A tree grows in Arkansas | Arkansas Blog

Sunday, July 30, 2006

A tree grows in Arkansas

Posted By on Sun, Jul 30, 2006 at 4:25 PM

This just in from Garvan Woodland Gardens over on Lake Hamilton:

Rare, Subtropical Tree Blooms
At Garvan Woodland Gardens

HOT SPRINGS, Ark. – Not many living things in the Natural State – be it humans, animals, or plants – can tolerate without some consequence, the all-too-frequent hot, humid days that are indicative of an Arkansas summer.  Yet, at the masterfully landscaped Garvan Woodland Gardens in Hot Springs, there is one unusual tree that appears to be thriving in the extreme conditions, while its neighboring plants drop their blooms and curl their leaves in protest of the scorching sun and oppressive heat.  So rare is the Emmenopterys henryi tree that, until recently, it was the only specimen known to have bloomed in cultivation in the U.S. and remains one of the few in outdoor cultivation to have flowered.
    Planted in the early 1980s by garden benefactress, Verna Cook Garvan, the “henryi” tree blooms inconspicuously near her beloved rose garden, where hundreds of tourists pass by daily unaware they are observing a rare, deciduous plant that may be almost as illusive as the endangered, if not extinct, ivory-billed woodpecker, that is reported to have been sighted in east Arkansas in 2005.
    Native to Burma, Thailand, and China, the specimen is related to the gardenia and coffee plant.  The white, wing-like bracts (colored leaves) surround a cluster of white to pale yellow, fragrant flowers.     
Noted Chinese plant explorer, E. H. Wilson, who discovered the Emmenopterys henryi tree in 1907, regarded it as the finest of all Chinese flowering trees.  In his early description of the species, he documented that the pink bracts subtending the flowers, set against dark black-green foliage, turn the Chinese forests pink.
    The timber wood of the Emmenopterys henryi tree can be used in the construction of houses and furniture.  Unfortunately, due to the disforestation for farming and over-logging in the lower and middle subtropical mountainous regions, as well as low germination ratio, these trees have decreased significantly and are rarely seen.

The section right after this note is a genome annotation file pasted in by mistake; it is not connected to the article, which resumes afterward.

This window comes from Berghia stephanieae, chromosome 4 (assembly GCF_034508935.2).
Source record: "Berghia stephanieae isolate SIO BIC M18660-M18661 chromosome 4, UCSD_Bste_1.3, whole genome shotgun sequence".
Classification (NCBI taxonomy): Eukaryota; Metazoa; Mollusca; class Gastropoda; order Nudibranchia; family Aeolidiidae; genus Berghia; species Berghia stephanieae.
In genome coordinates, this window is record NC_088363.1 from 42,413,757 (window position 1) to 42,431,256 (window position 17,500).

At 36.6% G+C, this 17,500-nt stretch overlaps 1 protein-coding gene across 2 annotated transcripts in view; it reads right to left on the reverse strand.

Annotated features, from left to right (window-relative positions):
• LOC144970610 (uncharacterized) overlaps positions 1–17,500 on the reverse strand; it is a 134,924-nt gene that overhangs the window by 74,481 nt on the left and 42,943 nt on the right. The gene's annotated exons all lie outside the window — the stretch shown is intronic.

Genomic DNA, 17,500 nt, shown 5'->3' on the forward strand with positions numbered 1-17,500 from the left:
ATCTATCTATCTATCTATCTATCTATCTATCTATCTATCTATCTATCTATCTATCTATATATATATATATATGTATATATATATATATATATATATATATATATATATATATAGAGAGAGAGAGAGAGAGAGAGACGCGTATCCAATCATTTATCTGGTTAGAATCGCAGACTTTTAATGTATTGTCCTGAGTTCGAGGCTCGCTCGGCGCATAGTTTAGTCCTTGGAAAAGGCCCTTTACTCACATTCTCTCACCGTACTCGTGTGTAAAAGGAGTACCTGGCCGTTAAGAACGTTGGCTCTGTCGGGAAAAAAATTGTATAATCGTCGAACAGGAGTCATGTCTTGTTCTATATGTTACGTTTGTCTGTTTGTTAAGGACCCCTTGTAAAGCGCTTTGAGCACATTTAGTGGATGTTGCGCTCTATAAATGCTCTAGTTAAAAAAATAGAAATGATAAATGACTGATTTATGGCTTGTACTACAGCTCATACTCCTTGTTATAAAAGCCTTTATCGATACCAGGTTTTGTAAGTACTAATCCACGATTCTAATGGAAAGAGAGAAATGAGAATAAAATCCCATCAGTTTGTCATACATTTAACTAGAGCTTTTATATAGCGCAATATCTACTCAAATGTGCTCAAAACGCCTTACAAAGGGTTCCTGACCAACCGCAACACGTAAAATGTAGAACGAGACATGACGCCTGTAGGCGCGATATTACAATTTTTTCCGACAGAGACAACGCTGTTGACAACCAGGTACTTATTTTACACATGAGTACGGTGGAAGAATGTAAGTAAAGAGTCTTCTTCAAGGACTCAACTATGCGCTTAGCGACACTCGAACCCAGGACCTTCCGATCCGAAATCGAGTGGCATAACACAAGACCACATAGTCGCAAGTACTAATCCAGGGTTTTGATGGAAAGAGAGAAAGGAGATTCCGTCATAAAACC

According to Garvan Woodland Gardens’ resident landscape architect, Bob Byers, the blooms appear in the heat of the summer, usually late July and August. 
As if to protect itself from handling by curiosity seekers, the blooms of the Gardens’ Emmenopterys henryi tree are located in the upper tier of the 15’ tree and are easily overlooked.   “This is only the third time I have seen it bloom in my ten years of directing landscape projects at Garvan Woodland Gardens,” remarked Byers.  “If anyone wants to catch a glimpse of this infrequent, flowering tree, now is the time.”
Garvan Woodland Gardens, a department of the University of Arkansas School of Architecture, is sculpted from a 210-acre, heavily forested peninsula on Lake Hamilton and surrounded by 4 ½ miles of pristine shoreline.  Admission prices are $7 for adults; $6 for seniors (55 and older); $4 for children (ages 6 to 12); and free for children ages 5 and younger.  Located at 550 Arkridge Road, the Gardens are open daily from 9 a.m. to 6 p.m. daily. 

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